Author: Luís Ferreira <email@example.com>
Date: Mon, 3 Jan 2022 23:02:01 +0000
content: posts: Add 'SAOC LLDB D integration: 15th Weekly Update'
Signed-off-by: Luís Ferreira <firstname.lastname@example.org>
2 files changed, 129 insertions(+), 1 deletion(-)
diff --git a/content/posts/d-saoc-2021-14.md b/content/posts/d-saoc-2021-14.md
@@ -144,4 +144,5 @@ You can also read this on the D programming language forum,
and discuss there!
-Read about the [previous week](../d-saoc-2021-13/).
+Read about the [previous week](../d-saoc-2021-13/) and the [next
diff --git a/content/posts/d-saoc-2021-15.md b/content/posts/d-saoc-2021-15.md
@@ -0,0 +1,127 @@
+title: 'SAOC LLDB D integration: 15th Weekly Update'
+tags: ['saoc', 'saoc2021', 'dlang', 'llvm', 'lldb', 'debug', 'debugging', 'dwarf']
+description: "This post describes what I've done on the 15th week of the
+Symmetry Autumn of Code 2021, including some patches on the upstream about LLD,
+implement type value dumping and start implementing other built-in types along
+with some problems with real type."
+Hi D community!
+Sorry for being late. I'm here again, to describe what I've done during the
+fifteenth week of Symmetry Autumn of Code.
+## LLVM upstream changes: LLD D demangling
+I didn't work on the demangler patches but I touched on some other existing
+ones, such as implementation of `DW_TAG_immutable_type` on the LLVM core which
+had some missing pieces and added tests. (See
+I also added support for other demanglers other than Itanium on LLD linker.
+This included the freshly added D demangler along with Rust and other future
+demanglers added to LLVM core.
+So now instead of:
+app.d:16: error: undefined reference to '_D3app7noexistFZi'
+You will have this:
+app.d:16: error: undefined reference to 'app.noexist()'
+This came along with my work on adding D demangler on the LLVM core. You can
+read more about this change, [here](https://reviews.llvm.org/D116279).
+## Type name dumping and value dumping
+I added D type kind mapping to type name for the rest of the built-in types.
+I also have found the missing part to make value dumping working. I needed to
+implement two missing parts:
+- A way to discover the bit size based on the D type wrapper type kind.
+- A way to get the type information based on a type kind using
+This way LLDB can understand if a certain type kind is built-in, has value, is
+signed, is integer, is scalar, etc...
+So finally, I can print a simple runtime boolean value:
+(lldb) ta v
+Global variables for app.d in app:
+(bool) app.falseval = false
+(bool) app.trueval = true
+You can consult the source code for those changes
+## Expanding value dumping to other built-in types
+Having this implemented, I now need to compare and check if the DWARF bit size
+and encoding match a certain D type kind. The implementation of other types are
+not yet pushed, since I faced a problem while adding logic to platform-specific
+size types, such as `real`.
+### The `real` problem
+Since `real` is, according to D specification, platform-specific, I need to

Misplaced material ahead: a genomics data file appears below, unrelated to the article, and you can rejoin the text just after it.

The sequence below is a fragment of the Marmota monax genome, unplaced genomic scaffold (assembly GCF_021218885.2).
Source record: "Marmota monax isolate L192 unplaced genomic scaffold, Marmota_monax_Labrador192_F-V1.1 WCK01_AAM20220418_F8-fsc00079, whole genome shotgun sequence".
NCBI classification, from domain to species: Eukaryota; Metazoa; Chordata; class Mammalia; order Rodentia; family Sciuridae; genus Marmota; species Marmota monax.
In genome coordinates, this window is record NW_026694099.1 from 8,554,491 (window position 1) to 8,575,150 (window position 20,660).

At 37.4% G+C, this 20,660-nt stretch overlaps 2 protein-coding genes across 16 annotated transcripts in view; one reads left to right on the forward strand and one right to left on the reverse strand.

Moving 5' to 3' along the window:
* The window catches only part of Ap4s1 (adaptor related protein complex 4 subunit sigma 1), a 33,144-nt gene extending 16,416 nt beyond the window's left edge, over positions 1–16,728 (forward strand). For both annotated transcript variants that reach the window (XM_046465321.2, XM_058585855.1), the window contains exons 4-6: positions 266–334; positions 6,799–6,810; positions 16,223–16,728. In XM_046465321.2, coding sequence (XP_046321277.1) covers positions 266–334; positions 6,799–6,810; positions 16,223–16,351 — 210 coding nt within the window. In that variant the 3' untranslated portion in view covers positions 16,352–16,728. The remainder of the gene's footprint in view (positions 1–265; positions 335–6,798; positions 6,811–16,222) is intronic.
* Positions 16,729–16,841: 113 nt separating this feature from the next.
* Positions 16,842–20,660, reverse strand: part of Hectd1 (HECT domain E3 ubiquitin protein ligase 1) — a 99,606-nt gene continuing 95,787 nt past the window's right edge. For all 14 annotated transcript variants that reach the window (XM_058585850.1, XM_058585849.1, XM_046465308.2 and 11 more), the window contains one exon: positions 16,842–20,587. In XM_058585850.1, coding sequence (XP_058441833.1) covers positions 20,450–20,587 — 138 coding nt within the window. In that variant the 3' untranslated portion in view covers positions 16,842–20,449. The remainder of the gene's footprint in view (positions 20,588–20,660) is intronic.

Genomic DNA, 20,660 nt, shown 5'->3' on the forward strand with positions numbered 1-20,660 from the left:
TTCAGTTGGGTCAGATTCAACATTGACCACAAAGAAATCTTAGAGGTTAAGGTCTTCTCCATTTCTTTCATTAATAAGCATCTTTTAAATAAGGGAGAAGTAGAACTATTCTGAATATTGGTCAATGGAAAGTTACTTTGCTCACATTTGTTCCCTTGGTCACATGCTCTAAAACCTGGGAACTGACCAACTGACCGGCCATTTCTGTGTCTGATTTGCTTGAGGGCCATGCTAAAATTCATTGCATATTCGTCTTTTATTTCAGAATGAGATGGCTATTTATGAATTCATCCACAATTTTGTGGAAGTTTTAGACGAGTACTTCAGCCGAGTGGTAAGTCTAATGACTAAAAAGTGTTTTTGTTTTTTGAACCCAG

+accomudate the right bit size according to a certain target and discover the
+right floating point encoding. This quite a challange because DWARF doesn't
+specify the floating point encoding. To try to understand why, I did a bit of
+research about that, and found
+[this](https://gcc.gnu.org/legacy-ml/gcc/2015-10/msg00015.html) mailing list
+thread from 2015 about distiguish different floating point encoding in DWARF.
+Right now, there is no way and it seems there is no intention to distiguish
+target-specific floating point formats on DWARF, because according to them,
+this should be specified on the target ABI. But what if the ABI doesn't specify
+this behaviour? We should at least have a way to distiguish IEEE interchangable
+format and non-interchangable formats, like 128-bit x86 SSE floating points.
+Fortunately, we don't have to worry much about this, since we don't use 128-bit
+in any of D implementation, although our spec say:
+ real: largest floating point size available
+ Implementation Defined: The real floating point type has at least the range
+ and precision of the double type. On x86 CPUs it is often implemented as
+ the 80 bit Extended Real type supported by the x86 FPU.
+This is wrong, because, AFAIK, on x86-64 System V ABI, 128-bit floating point
+is the largest available, since AMD64 CPUs are required to have at least SSE
+extensions, which have support for 128-bit XMM registers to perform
+So, LDC and DMD generates binaries with System V as target ABI but uses x87 FPU
+instead of SSE for `real`, which means they are out of spec?
+Anyway, according to Mathias and as I suggested, the simple way to do this is
+to hardcode this according the target triple and the DWARF type name, but I
+think this can be problematic for either when we support 128-bit floats or when
+the ABI doesn't specify the floating point encoding format.
+That said, I would like to have some thoughts on this, specially if someone
+knows if there is any special case for certain targets and how DMD/LDC/GDC
+interprets the D spec and target ABI spec.
+## What is next?
+I plan to finish support for built-in type value dumping and hopefully start
+implementing DIDerivedType which includes DWARF tags for `const` type
+You can also read this on the D programming language forum,
+and discuss there!
+Read about the [previous week](../d-saoc-2021-14/).